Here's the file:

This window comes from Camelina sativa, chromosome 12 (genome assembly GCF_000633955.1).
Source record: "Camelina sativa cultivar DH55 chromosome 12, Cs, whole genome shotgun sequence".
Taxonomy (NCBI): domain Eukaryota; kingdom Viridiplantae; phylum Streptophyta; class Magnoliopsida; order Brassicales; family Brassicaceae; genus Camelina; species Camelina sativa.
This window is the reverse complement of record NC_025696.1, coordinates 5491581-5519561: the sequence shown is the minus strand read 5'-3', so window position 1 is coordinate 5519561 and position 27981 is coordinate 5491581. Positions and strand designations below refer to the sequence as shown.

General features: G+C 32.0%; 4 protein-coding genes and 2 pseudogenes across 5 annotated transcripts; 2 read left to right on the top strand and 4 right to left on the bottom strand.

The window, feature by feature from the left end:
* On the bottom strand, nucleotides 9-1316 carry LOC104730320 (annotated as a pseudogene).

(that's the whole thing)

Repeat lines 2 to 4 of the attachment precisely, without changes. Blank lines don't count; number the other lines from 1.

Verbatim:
Source record: "Camelina sativa cultivar DH55 chromosome 12, Cs, whole genome shotgun sequence".
Taxonomy (NCBI): domain Eukaryota; kingdom Viridiplantae; phylum Streptophyta; class Magnoliopsida; order Brassicales; family Brassicaceae; genus Camelina; species Camelina sativa.
This window is the reverse complement of record NC_025696.1, coordinates 5491581-5519561: the sequence shown is the minus strand read 5'-3', so window position 1 is coordinate 5519561 and position 27981 is coordinate 5491581. Positions and strand designations below refer to the sequence as shown.